Peter feels the same unworthiness upon seeing Jesus, who fills the boat with such abundance that it nearly sinks. Like Isaiah, Peter is overwhelmed at this sign of God’s presence. Just as Isaiah was bowled over by catching just a glimpse of the hem of God’s garment, Peter is amazed by the way Jesus exercises power over the natural order. And finally, Paul, in our Epistle this morning, calls himself “the least of the apostles,” the least of those who have been sent, who have been called, who are on a mission from God.
God, these encounters remind us, is always bigger, larger, more wonderful and more abundant than we imagine. Or to use another image, God’s presence fills the entire universe. And so even a glimpse of God’s glory is enough to sustain us for an entire lifetime.
I promise you that Isaiah, and Peter, and Paul are not claiming false humility. They are not being coy or playacting: they really and truly felt that they were not worthy to take up the mantle of being apostles, of being prophets, of allowing God’s holiness to flow from their lives and their mouths. As one commentator puts it, they “becom[e] aware of [their] unworthiness and diminutive stature in the presence of the Divine.” Like any of us who have ever taken the time to watch the night sky, or stood on the precipice of a huge canyon or cliff, or marvelled at a mountain vista or the open sea, we recognize our smallness, our insignificance, our powerlessness in such moments.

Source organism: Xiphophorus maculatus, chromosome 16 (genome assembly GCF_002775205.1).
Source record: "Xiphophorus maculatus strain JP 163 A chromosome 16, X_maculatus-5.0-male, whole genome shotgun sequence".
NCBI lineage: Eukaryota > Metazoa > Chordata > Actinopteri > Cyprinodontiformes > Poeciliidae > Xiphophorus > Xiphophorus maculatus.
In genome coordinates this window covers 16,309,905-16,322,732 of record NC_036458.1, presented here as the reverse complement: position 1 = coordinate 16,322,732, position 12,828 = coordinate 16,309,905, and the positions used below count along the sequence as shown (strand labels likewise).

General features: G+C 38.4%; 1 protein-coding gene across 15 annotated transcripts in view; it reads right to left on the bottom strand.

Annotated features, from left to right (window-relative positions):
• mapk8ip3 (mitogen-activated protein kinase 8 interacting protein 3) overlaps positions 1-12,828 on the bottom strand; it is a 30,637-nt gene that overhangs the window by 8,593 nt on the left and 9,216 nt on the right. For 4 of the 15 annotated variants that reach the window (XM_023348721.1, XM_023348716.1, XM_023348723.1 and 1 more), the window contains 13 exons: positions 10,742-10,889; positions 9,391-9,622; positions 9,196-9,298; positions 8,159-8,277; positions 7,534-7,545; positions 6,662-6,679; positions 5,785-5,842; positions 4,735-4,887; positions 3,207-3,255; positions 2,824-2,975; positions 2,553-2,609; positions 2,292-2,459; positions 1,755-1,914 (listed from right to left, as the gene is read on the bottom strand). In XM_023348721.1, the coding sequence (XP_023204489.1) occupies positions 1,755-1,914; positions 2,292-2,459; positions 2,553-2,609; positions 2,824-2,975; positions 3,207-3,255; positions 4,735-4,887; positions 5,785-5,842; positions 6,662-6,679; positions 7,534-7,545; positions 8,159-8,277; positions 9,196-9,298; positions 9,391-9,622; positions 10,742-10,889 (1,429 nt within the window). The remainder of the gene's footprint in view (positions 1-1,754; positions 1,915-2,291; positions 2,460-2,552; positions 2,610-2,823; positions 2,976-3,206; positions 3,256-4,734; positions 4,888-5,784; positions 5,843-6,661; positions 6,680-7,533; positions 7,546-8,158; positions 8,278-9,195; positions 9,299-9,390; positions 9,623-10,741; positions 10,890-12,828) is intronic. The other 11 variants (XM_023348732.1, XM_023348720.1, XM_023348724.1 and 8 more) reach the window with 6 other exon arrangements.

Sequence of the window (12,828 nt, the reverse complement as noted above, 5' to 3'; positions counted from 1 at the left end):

And yet, God chooses to give our lives significance. God chooses us as the vessels of God’s work in the world! And by “us,” I want to remind you, I don’t merely mean those of us who get to stand up here and wear the fancy clothes. The catechism of the Book of Common Prayer answers the question “who are the ministers of the Church?” by stating “the ministers of the Church are lay persons, bishops, priests, and deacons.”
Notice who comes first, even before the bishops! Every baptized Christian is a minister of Christ’s Gospel. Every Christian has an ordination at their baptism. Every baptized Christian is called, like Isaiah was called, like Paul was called, like Peter was called, on a pilgrimage of faith. Every baptized Christian is given the glory of God, the same glory of which Isaiah saw just a fragment–the hem of God’s garment; the same glory that knocked Paul off of his horse; the same glory that almost sank Peter’s boat with an abundant catch of fish.